Practical Boat Owner: A single-handed yachtsman made a distress call to Humber Coastguard after his engine failed following rough weather.
The helicopter crew spoke to the sailor who explained he had taken on quite a lot of water in bad weather through the night and his yacht’s engine was now not working. He was happy and fit enough to stay aboard but would need a tow back to safety.
The coastguard requested the launch of Humber RNLI’s all-weather lifeboat at around 4pm on Monday night. At 61 miles the lifeboat would take the best part of three hours to reach the man and his vessel so en route the crew worked where the vessel was likely to drift to.
While nearing the area, the lifeboat crew contacted the casualty and used their direction finding equipment to confirm the yacht’s location.
On scene, lifeboat crew were put aboard to assess the skipper and the yacht’s condition; thankfully the yachtsmen had done a good job of clearing the water and just needed the lifeboat’s assistance to get back the shore.
The sailor was put aboard the lifeboat and two RNLI crew stayed to attach the tow. After approximately 11 hours towing back to the river Humber, the yacht was put alongside and into the safety of Grimsby.
At 6.50am yesterday morning the RNLI Humber Lifeboat crew returned back to their station at Spurn point after 14 hours at sea.
Glenn Peterson Crew at Humber said: ‘Thankfully on this occasion the gentlemen was able to contact the coastguard and get the help required, we encourage everyone going out to sea to ensure they have a means of distress call available and that equipment is appropriate for the area you are in.’
Practical Boat Owner: A single-handed yachtsman has praised RNLI Castletownbere rescuers for saving his life after he got into difficulties 45 miles south of Mizen head in West Cork.
The lifeboat volunteers spent more than 12 hours battling storm-force conditions after the sailor activated an Emergency Position Indicating Radio Beacon (EPIRB) identify his location, raise the alarm and seek help.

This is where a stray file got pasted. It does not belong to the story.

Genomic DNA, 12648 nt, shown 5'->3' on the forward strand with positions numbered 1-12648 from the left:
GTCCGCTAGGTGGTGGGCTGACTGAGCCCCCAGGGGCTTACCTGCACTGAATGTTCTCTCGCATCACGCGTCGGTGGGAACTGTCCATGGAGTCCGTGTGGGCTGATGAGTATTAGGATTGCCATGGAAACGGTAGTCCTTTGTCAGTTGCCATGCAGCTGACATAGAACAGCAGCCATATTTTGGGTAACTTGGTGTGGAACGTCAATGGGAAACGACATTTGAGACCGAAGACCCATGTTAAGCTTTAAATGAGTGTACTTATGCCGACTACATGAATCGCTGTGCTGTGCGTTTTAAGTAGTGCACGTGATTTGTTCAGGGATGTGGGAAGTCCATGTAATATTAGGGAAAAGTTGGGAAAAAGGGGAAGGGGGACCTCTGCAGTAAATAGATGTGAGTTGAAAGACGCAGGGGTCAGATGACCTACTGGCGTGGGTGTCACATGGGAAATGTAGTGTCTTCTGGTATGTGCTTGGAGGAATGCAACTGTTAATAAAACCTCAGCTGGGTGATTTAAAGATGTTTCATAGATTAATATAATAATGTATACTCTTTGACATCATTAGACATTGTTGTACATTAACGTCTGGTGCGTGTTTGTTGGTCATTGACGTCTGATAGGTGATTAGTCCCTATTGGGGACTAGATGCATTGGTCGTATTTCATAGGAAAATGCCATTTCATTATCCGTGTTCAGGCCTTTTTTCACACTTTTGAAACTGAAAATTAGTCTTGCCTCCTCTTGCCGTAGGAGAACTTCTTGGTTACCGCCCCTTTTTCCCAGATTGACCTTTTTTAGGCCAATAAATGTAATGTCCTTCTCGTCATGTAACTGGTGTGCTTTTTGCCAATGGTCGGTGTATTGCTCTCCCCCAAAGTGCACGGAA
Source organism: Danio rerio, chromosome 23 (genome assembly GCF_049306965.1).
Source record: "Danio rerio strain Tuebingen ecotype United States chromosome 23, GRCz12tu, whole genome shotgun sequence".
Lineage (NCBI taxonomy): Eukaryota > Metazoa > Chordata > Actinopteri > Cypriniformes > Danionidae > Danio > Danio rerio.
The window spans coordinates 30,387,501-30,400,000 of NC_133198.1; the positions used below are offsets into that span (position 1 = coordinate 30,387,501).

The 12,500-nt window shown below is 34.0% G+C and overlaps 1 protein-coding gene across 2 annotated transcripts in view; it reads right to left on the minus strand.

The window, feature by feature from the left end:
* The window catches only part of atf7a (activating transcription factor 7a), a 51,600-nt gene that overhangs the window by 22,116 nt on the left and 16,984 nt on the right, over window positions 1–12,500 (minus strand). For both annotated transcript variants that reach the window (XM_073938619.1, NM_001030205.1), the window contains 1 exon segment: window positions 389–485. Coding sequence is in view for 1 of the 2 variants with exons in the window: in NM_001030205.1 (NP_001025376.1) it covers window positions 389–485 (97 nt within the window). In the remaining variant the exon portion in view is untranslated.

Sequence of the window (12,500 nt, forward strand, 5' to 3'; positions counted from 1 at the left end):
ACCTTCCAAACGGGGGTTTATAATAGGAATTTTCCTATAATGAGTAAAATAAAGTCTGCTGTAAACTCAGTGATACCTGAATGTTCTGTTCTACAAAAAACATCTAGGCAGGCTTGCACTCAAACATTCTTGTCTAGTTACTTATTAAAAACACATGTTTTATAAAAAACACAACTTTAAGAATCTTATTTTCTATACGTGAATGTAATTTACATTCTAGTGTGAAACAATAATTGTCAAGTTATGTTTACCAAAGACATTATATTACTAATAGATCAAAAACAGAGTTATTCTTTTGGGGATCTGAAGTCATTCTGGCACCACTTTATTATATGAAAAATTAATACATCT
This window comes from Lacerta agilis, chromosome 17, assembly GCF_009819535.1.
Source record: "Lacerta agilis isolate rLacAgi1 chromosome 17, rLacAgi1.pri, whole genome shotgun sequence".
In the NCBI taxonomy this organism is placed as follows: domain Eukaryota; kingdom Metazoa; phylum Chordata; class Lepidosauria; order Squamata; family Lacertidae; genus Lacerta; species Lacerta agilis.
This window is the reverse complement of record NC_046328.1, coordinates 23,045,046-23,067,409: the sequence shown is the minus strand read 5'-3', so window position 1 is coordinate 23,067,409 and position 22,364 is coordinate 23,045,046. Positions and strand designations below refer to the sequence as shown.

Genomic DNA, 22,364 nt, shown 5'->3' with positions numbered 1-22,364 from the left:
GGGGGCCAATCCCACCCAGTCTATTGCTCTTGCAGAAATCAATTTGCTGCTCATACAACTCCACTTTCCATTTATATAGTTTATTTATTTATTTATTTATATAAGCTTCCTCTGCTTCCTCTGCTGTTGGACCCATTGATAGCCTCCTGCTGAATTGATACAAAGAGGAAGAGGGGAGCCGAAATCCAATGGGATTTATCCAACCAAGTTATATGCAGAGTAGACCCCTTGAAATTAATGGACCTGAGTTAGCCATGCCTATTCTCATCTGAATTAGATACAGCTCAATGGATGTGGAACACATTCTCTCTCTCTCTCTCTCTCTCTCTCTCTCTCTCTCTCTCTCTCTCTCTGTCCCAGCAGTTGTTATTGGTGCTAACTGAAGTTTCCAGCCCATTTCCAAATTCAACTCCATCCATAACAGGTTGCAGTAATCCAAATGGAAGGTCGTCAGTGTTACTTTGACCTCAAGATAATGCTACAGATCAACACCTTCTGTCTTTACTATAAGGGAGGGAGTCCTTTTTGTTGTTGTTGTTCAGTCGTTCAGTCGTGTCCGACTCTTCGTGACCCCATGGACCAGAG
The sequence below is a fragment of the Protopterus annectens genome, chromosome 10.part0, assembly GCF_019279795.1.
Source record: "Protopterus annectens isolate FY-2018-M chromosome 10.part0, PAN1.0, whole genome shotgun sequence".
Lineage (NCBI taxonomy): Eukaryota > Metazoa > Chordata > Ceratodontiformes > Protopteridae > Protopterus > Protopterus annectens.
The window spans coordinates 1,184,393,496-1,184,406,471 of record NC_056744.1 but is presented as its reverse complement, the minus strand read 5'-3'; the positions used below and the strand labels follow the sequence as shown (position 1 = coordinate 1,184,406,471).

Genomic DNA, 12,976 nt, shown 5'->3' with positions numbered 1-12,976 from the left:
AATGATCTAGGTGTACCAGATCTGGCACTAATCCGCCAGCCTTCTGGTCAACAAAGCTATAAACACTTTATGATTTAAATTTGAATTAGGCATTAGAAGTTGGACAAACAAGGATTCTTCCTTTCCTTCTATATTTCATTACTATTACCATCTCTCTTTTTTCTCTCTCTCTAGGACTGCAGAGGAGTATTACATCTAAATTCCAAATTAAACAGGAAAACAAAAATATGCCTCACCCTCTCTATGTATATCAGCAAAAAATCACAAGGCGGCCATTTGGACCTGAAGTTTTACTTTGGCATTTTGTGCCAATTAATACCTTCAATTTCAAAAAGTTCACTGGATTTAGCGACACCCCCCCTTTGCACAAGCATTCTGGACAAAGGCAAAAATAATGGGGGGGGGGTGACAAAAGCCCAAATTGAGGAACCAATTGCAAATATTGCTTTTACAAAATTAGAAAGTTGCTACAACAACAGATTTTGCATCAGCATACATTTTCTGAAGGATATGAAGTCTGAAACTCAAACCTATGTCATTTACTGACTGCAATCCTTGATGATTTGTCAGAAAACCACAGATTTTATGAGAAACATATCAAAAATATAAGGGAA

The Castletownbere lifeboat, Annette Hutton, launched at 8am on Saturday morning, 20 August, after Valentia Coast Guard Radio requested assistance for the yachtsman.
The eight-metre (26ft) yacht had left the Azores in early August. The sailor, aged in his sixties, had been in regular radio contact with Valentia Coast Guard radio until Saturday morning when his VHF radio was washed overboard. He activated an EPIRB to identify his location, raise the alarm and seek help.
The lifeboat, under the command of Coxswain Brian O’Driscoll, located the casualty at 10.40am. 50 miles south-west of Castletownbere. The Coast Guard helicoptor also attended the incident.
Conditions were described as ‘gusting Force 8/9 winds with a 30ft swell’. The yacht was taken under tow and the lifeboat proceeded slowly to Castletownbere in challenging sea conditions.
Early into the tow lifeboat crew became concerned about the well being of the sailor and crew managed to transfer him to the lifeboat. The lifeboat, with the damaged yacht in tow, returned to Castletownbere at 8.30pm. having been at sea for 12 and a half hours.
The sailor thanked the Castletownbere lifeboat and all involved for ‘saving his life’. He said: ‘only for the lifeboat, things would have ended up very badly today’.
Castletownbere lifeboat operations manager Tony O’Sullivan said: ‘The coxswain and crew are to be complimented on the rescue – they demonstrated skill, seamanship and endurance during what was a long and challenging day.’
Yachting Boating World: Paul Christenson was sailing in rough seas in the Bay of Plenty, New Zealand when his yacht suffered steering problems. He was forced to leap from his boat to safety.
He decided to head towards Tauranga. But, unable to continue battling against 35 knot winds and rough seas, he set off his EPIRB at just after 8pm on 9 August.
Windsong was 41 nautical miles from Tauranga. The city’s volunteer coastguard responded to Christenson’s distress signal.
On arrival, the 54-year-old skipper was forced to leap from his yacht into the arms of the coastguard. Speaking to New Zealand’s SunLive, Christenson said: “I’m lucky they have strong arms”.
The skipper had been moving his yacht from Auckland to Dunedin, after moving there with his wife, Michelle. She managed to get a message over the Maritime National Radio to Christenson while he waited for rescue.
“I love you. I don’t care about the about the boat. I can live without the boat, but I can’t live without you,” she said.